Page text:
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[selectors-api] Kudos on find/findAll, feedback on spec readability

From: David Greenspan <david@meteor.com>
Date: Sun, 16 Sep 2012 14:40:28 -0700
Message-ID: <CABJCAJ_B9nj0jvnvC_Pt4uMyb3kz=RVzCePm_0Z6x1feauSvwg@mail.gmail.com>
To: public-webapps@w3.org
I've been reading the CSS/selector specs lately.  I'm interested both as a
framework implementer, designing and implementing jQuery-like functionality
for Meteor, and as an app developer who looks forward to the days when
browsers provide the APIs we want.

Coming into the new Selectors API, I was really hoping to discover that the
proposed find and findAll methods behaved essentially like the jQuery
calls.  Put simply, in running elem.find("div p"), both the "div" and the
"p" in question would have to be descendants of elem (as well as each
other) in order to match.  In running elem.find("> div p"), there would be
the additional constraint that only immediate descendants of elem would be
considered as candidates for the "div".  Unfortunately, this didn't seem to
be the case... until I read the spec about a half dozen more times, and I
realized it was!  If I'm reading it right, the spec does work this way and
is additionally much more flexible about the relationship between the
element, the scoping element (or elements), and the selector.  From reading
the list archives, I get the feeling that few web developers who come
across the spec understand this much.

First of all, I want to offer some encouragement.  The names "find" and
"findAll" are great, and their functionality is exactly what web developers
will expect and appreciate.  It's familiar and practical.  And as long as
in basic cases like element.find("a b c + d"), it's required that all of a,
b, c, and d descend from the element, I am happy with whatever scope
selectors and edge cases are necessary or desirable.

However, the spec is very hard to understand.  I've read several specs
cover-to-cover (Java VM, ECMAScript, JPEG) and I think there is a lot of
low-hanging fruit in this short document (Selectors API Level 2) -- ways to
improve its clarity and enlist your readers more in support of this spec.

Some feedback from a reader, for what it's worth.

6.2 -  "... first matching Element node within the subtrees..."

Don't define a new term "subtrees" which just means "descendants."  Say,
"... first matching Element node that is a descendant of the context
object."

The main take-away from section 6.2 should be that find/findAll use a
*different algorithm* from querySelector/querySelectorAll, or the same
algorithm with a different setting (relative=true).  This point is almost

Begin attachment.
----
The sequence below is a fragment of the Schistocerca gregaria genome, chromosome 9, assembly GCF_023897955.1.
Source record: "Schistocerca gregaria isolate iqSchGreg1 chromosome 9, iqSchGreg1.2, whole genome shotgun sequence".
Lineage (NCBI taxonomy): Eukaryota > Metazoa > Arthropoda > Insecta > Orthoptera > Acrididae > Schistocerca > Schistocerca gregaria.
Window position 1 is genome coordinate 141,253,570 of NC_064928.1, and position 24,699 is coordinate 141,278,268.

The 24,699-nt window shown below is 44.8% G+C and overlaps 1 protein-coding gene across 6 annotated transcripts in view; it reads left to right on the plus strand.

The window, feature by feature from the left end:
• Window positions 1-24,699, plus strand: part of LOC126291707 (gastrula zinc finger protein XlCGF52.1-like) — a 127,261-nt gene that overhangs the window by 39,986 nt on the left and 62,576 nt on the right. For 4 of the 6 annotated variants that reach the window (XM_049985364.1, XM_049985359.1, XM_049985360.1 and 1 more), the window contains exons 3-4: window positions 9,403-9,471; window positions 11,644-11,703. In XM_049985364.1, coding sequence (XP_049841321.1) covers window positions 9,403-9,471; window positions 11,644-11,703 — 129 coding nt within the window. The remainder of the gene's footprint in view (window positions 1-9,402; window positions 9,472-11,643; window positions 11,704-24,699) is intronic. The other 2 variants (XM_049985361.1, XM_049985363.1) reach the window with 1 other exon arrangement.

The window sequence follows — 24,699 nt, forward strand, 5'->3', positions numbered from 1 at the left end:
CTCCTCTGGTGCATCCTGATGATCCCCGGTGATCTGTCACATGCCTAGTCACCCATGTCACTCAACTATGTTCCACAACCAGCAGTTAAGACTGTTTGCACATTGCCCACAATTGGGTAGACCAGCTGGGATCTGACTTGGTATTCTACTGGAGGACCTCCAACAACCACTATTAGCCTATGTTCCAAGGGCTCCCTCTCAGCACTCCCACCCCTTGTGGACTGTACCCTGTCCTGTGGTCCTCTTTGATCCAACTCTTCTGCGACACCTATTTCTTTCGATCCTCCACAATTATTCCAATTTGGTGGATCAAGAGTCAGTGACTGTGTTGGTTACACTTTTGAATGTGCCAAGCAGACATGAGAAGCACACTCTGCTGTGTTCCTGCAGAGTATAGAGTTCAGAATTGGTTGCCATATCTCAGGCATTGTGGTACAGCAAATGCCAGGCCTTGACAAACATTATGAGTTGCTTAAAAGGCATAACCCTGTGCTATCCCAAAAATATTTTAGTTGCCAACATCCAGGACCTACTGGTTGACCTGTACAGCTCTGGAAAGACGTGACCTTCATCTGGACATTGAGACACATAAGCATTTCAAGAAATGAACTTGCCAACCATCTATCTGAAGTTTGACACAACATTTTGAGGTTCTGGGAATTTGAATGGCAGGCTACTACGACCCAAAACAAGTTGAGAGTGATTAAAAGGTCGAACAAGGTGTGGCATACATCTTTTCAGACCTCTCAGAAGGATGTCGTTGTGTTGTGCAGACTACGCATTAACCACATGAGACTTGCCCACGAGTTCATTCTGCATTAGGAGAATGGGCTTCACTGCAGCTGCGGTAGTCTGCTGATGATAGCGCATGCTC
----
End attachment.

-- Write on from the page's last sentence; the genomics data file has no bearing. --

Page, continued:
entirely lost.  I think the intent is for the reader to perform a sort of
"dispatch on type" when the algorithm in 6.5 is invoked, but it's confusing
because you can't really look at a selector and a relative selector and
tell them apart, and certainly not before parsing them.  Isn't a relative
selector (string) just a selector (string) optionally preceded by a
combinator?  It seems to me that find() and querySelector() *do different
things*, conceptually; for example, the former will add an implicit :scope
to your selector and the latter won't.  It's nothing to do with their
arguments.  Given the same arguments, they will do different things.

To make it concrete by analogy, how would you interpret this spec (or short
of that, how does it feel to read and try to understand)?

===
Definitions: "Chairs" are made of wood.  "Generalized Chairs" are made of
wood, metal or plastic.

The VARNISH function accepts a chair.
The PAINT function accepts a generalized chair.

VARNISH must coat its input with transparent, Acme brand varnish.
PAINT must coat its input with liquid.

When either method is invoked, the implementation must perform Algorithm
Coat.

Algorithm Coat:
1) If the input is a wooden chair, coat it with varnish.
2) Otherwise, if the input is a generalized chair, coat it with paint whose
color matches the chair's referential color context.
===

Here are the stumbling blocks:

- If you try to simulate the algorithm, it's a head-scratcher.  Aren't
wooden chairs also generalized chairs?  How do we get to step 2 to paint a
wooden chair?  Are we really supposed to varnish or paint based on whether
the chair is known-to-be-wood or merely incidentally-wood, or is painting
wooden chairs not possible?

- Presumably, painting was invented to support new chair materials and
achieve color-coordinated finishes, yet there is barely a functional
description of what PAINT does, let alone the intent.  "PAINT must coat its
input with liquid" is the closest thing we have to a definition.

- We're describing these two functions along three axes, but the
information is so spread out that it is hard to integrate.

The ideal in clarity, which admittedly is not always possible with the need
to specify algorithms and share them between sections, is something like:
===
The VARNISH function accepts a chair and coats it with transparent, Acme
brand varnish.

The PAINT function accepts a generalized chair and coats it with paint
whose color matches the chair's referential color context.